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Diver's air hose with metal fittings

Date: pre 1980s
Overall: 41 x 15 x 41 mm, 10.7 kg
Medium: Rubber, metal
Credit Line: ANMM Collection
Classification:Vessels and fittings
Object Name: Air hose
Object No: 00005589

User Terms

    HistoryThe European Australian pearling industry began in the 1850s and by the early 20th century, Australia was supplying 75 per cent of the world's pearl shell, from north Western Australia, the Northern Territory, and Torres Strait. Pearl shell was a valuable material before the days of plastic, and sold for £150 per ton in Sydney in the 1860s. It was a versatile and decorative material used to make buckles, buttons, jewellery and cutlery. The occasional natural pearl found was considered a bonus.

    For thousands of years, local coastal Aboriginal populations traded natural pearls with neighbouring islanders, and pearl shell - collected by combing the beach while the tide was out - with inland Aboriginal groups. With the foundation and rapid expansion of pearling stations in the 19th century, European pearlers unable or unwilling to undertake the difficult and dangerous task of diving employed cheap Japanese, Pacific and Torres Strait Islander, Philipino, Malay and Indigenous Australian labour.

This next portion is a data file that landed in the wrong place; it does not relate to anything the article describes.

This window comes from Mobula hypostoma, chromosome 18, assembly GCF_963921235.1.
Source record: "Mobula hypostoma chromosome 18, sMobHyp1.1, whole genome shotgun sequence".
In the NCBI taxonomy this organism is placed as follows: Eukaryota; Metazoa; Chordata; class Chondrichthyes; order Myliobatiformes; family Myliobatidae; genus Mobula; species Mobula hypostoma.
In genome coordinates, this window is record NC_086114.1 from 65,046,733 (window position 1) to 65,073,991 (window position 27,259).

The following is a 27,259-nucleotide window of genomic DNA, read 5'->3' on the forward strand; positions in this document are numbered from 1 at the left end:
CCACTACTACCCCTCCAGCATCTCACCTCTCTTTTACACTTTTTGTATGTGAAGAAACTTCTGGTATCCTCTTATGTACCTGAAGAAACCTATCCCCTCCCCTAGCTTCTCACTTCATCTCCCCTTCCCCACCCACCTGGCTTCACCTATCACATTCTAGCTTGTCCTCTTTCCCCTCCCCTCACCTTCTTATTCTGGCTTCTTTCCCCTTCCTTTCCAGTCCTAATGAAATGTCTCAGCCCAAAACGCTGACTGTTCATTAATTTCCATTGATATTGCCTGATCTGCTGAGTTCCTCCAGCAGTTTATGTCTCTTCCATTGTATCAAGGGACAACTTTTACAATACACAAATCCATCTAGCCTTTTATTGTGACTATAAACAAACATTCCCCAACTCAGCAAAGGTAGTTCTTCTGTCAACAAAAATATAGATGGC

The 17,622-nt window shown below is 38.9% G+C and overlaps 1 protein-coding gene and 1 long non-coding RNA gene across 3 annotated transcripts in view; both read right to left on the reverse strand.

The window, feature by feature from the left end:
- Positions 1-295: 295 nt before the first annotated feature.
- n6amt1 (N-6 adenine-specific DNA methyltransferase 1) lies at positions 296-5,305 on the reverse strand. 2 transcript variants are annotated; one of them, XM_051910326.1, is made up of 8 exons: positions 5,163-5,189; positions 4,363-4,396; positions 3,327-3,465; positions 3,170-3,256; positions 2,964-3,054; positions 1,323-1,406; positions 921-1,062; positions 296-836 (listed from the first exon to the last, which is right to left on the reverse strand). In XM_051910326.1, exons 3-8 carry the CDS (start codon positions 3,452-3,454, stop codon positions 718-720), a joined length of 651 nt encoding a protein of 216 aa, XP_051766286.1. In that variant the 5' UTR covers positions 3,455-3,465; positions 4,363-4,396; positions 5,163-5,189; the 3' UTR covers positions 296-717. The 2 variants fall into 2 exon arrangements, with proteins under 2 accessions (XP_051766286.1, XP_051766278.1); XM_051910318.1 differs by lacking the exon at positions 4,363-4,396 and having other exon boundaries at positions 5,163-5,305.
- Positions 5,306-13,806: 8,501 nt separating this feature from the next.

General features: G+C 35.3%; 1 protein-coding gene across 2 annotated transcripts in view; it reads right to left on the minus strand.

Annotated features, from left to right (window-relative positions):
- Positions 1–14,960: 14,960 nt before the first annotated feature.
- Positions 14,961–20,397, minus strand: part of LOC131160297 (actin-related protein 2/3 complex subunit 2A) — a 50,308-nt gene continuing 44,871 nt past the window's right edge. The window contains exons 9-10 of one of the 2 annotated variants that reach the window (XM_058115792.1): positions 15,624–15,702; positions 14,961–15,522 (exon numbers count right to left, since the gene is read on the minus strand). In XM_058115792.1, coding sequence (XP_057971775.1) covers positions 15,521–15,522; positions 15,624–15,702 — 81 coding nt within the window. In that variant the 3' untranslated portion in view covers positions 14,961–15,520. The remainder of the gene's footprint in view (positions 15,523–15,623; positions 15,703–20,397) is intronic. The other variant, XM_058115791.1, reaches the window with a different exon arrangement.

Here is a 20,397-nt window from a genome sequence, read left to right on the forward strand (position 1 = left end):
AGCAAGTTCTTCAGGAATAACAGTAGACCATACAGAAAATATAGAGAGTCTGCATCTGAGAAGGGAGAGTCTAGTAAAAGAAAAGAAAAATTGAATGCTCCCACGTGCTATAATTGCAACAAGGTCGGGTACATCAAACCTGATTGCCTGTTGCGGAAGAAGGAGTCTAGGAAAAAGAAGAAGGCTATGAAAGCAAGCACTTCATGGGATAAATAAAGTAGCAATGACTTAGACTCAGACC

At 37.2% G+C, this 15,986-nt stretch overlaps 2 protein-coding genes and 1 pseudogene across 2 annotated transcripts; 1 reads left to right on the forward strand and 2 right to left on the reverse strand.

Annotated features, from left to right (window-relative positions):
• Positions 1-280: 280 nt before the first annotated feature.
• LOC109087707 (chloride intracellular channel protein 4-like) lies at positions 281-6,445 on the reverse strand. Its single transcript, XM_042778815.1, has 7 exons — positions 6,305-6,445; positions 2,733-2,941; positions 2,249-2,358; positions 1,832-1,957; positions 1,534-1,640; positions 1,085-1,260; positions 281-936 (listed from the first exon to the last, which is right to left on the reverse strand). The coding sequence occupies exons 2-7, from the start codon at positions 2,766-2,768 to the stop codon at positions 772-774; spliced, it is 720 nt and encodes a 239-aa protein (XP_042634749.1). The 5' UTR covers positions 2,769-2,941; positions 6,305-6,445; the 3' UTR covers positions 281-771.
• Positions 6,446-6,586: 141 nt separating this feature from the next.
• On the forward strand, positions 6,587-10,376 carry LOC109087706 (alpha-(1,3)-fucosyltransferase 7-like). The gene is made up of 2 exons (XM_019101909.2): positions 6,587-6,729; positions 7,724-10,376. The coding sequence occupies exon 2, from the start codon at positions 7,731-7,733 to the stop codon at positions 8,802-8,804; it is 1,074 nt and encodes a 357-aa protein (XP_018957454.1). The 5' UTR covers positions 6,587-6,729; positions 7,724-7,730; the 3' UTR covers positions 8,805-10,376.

Originally shallow pearl shell beds were worked on by free-diving from small open boats. The desire to access shell beds located in deeper water saw the use of hard-hat suits and equipment, which became widespread on Australian pearl luggers in the 1880s.

    This hard-hat equipment consisted of a full diving suit and helmet, connected by a hose to a pump on the pearl lugger's deck. The diver wore layers of woollen garments under a watertight canvas suit called the dress, along with mittens and boots weighing up to 7kg each. A steal corselet was connected to the diver's chest and back, onto which 50kg of weight was strapped. The heavy copper helmet with a glass face was screwed on supported by the padded collar of the dress. Until engine driven pumps were introduced in the 1910s, the pump was manually operated by men turning two large wheels. Once air was pumped into the diver's dress, he stepped down into the water and adjusted valves on his helmet to release air and sink to the bottom.

    In the early days of deep water pearl diving, it was difficult to equalise the pressure inside and outside the suit, and the little-known decompression sickness known as the 'bends' claimed the lives of hundreds of divers. The introduction of the wet-suit, mask, fins and self contained underwater breathing apparatus (SCUBA) kit gave divers greater manoeuvrability and better air supply, and saw a decline in pearl diving fatalities. The transition to this new equipment was slow, but as divers productivity increased the use of hard-hat equipment by Australian pearl divers ceased in the mid 1970s.

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